Washington, D.C. — The U.S. Department of Energy (DOE) has signed a cooperative agreement with Hydrogen Energy California LLC (HECA) to build and demonstrate a hydrogen-powered electric generating facility, complete with carbon capture and storage, in Kern County, Calif. The new plant is a step toward commercialization of a clean technology that enables use of our country’s vast fossil energy resources while addressing the need to reduce greenhouse gas emissions.
HECA, which is owned by Hydrogen Energy International, BP Alternative Energy, and Rio Tinto, plans to construct an advanced integrated gasification combined cycle (IGCC) plant that will produce power by converting fuel—a blend of 75 percent coal and 25 percent petroleum coke—into hydrogen and carbon dioxide (CO2). The hydrogen will be used to fuel a combustion turbine, enabling net generation of 250 megawatts of electricity, enough power for more than 150,000 homes.
Approximately 90 percent of the CO2 produced from the gasification process, or about 2 million tons per year, will be transported via pipeline to the Elk Hills oilfield, less than four miles away. There it will be sequestered in the same underground formations that have trapped oil and gas for eons. By choosing oilfields as the CO2 injection site, oil production will be increased in a process known as enhanced oil recovery (EOR), and the CO2 will be safely sequestered from the atmosphere. According to the California Governor's Office, "This project . . . will not only create green collar construction jobs, but it will avoid greenhouse gas emissions and further propel us toward a clean energy future."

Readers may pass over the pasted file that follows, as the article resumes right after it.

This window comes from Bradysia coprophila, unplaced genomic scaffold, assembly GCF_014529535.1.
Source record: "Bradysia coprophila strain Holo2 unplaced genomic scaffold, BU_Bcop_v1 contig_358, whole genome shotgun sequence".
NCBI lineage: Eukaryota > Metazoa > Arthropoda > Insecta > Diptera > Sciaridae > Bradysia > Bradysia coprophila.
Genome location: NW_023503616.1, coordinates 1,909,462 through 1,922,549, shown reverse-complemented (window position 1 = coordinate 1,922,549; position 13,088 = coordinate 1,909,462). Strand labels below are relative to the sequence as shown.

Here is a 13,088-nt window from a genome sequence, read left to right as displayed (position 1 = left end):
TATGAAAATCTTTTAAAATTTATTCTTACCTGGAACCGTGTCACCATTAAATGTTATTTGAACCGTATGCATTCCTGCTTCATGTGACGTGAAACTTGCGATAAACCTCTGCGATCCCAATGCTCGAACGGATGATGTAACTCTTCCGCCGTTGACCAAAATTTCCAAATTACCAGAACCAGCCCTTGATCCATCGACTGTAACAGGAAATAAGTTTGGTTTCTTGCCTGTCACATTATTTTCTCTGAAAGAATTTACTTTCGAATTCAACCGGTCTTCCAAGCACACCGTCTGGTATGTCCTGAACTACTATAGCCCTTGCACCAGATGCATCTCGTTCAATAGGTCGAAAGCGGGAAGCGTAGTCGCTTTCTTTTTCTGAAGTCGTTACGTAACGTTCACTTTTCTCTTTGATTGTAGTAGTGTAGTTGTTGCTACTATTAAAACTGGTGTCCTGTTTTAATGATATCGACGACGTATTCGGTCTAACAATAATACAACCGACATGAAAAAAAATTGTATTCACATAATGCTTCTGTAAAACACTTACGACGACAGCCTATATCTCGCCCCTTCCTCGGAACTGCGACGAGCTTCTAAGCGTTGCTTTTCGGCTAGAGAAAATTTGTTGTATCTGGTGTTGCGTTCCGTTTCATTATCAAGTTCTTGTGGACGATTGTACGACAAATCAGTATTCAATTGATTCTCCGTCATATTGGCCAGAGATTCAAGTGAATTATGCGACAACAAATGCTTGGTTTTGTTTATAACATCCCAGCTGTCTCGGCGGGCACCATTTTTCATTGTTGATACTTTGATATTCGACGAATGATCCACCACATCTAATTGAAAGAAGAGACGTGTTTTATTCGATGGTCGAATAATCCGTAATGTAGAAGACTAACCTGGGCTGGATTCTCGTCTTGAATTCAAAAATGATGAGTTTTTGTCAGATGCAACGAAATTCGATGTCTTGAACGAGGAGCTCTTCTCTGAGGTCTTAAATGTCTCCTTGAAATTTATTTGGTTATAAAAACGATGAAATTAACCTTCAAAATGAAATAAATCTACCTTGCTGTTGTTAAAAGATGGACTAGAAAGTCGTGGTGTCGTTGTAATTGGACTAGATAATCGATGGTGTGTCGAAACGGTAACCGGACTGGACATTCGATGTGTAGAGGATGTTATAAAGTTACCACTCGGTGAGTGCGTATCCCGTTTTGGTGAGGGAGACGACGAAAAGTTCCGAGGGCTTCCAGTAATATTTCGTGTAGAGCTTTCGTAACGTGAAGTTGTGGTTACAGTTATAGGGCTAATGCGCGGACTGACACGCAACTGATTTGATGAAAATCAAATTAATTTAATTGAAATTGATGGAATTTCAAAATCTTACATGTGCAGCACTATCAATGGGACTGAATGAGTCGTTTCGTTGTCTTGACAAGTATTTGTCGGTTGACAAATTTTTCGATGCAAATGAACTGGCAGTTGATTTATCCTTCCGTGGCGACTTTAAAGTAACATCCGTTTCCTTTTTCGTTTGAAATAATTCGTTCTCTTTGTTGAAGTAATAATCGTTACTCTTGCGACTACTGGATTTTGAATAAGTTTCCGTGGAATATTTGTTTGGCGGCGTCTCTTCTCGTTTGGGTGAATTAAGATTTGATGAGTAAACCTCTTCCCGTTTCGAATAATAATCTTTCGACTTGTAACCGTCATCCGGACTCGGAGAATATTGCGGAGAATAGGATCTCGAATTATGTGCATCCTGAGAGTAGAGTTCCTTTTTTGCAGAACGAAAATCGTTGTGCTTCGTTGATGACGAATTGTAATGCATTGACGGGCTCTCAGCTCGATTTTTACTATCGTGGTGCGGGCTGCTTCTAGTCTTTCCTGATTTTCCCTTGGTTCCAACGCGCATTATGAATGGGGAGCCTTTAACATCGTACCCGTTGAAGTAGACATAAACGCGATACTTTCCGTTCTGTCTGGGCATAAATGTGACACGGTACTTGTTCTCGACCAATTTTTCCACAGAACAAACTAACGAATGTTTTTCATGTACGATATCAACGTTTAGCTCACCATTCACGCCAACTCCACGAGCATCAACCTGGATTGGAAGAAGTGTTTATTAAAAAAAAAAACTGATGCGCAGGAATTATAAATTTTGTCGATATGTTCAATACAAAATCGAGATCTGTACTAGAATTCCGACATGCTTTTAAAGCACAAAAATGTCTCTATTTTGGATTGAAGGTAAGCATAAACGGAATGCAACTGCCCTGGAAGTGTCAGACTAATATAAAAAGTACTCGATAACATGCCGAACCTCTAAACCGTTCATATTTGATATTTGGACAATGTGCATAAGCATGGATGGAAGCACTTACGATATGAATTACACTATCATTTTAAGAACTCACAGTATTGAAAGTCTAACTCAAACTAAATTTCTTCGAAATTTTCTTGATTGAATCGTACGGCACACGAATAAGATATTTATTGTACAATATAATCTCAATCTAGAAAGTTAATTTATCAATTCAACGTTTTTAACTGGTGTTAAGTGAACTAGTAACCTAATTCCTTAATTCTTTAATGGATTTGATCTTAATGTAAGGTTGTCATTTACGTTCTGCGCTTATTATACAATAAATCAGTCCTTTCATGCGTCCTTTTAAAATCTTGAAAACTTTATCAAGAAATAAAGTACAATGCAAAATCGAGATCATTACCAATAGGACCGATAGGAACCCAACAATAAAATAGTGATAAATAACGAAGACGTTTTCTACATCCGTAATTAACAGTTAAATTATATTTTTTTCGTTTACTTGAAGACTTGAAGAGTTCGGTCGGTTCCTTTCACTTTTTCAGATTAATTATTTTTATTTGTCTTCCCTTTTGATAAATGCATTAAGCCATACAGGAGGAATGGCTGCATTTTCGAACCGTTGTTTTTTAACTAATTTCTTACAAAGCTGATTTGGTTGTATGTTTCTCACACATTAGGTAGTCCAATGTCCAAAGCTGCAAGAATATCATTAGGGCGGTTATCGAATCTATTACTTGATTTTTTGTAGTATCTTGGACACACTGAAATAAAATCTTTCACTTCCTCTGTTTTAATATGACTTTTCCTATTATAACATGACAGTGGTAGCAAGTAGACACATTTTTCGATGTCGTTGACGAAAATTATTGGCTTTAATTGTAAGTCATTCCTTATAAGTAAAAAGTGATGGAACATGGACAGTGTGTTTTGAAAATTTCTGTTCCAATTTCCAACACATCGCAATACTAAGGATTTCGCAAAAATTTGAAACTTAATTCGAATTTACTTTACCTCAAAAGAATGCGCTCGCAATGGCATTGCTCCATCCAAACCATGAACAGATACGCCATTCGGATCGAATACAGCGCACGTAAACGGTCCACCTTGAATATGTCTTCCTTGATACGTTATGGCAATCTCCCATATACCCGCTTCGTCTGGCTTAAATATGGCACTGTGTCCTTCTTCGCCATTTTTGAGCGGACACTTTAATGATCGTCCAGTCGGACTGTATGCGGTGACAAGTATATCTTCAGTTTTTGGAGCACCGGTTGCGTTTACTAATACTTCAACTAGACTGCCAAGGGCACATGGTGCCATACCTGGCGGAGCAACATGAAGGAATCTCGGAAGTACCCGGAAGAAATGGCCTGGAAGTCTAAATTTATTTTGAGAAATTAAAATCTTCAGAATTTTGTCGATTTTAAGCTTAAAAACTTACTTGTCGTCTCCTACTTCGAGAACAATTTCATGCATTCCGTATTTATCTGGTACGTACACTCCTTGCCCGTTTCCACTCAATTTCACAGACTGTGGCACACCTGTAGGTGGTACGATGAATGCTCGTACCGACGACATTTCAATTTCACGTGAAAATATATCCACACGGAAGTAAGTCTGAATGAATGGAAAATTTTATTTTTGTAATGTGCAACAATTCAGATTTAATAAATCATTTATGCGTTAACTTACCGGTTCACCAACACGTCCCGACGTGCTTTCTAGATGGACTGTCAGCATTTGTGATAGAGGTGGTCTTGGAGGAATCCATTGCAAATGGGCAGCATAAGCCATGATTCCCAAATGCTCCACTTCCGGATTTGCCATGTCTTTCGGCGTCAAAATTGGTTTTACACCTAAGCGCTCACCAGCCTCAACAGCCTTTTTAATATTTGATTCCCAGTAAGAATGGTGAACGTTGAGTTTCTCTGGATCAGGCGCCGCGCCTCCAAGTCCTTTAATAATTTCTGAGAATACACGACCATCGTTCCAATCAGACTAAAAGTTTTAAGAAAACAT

Still other benefits will be realized from the new-concept plant:
- The proposed plant will maximize use of non-potable water for its power production needs, preserving California’s limited fresh water sources.
- The EOR operation will enable additional domestic oil production, which contributes to our national energy security.
- The new plant will boost the local economy by creating 1,500 construction jobs and 100 permanent operational positions.
The project is part of the Clean Coal Power Initiative (CCPI), a cost-shared collaboration between the federal government and private industry to increase investment in low-emission coal technology by demonstrating advanced coal-based power generation technologies prior to commercial deployment. The project will be cost-shared and administered by DOE’s Office of Fossil Energy and the National Energy Technology Laboratory.
The estimated capital cost for the project is approximately $2.3 billion. The federal cost-share is limited to $308 million, or just under 11 percent of the total project costs. The project consists of three phases: project definition (phase I), design and construction (phase II), and demonstration (phase III). Sequestration of 2 million tons per year of CO2 is slated to begin by 2016.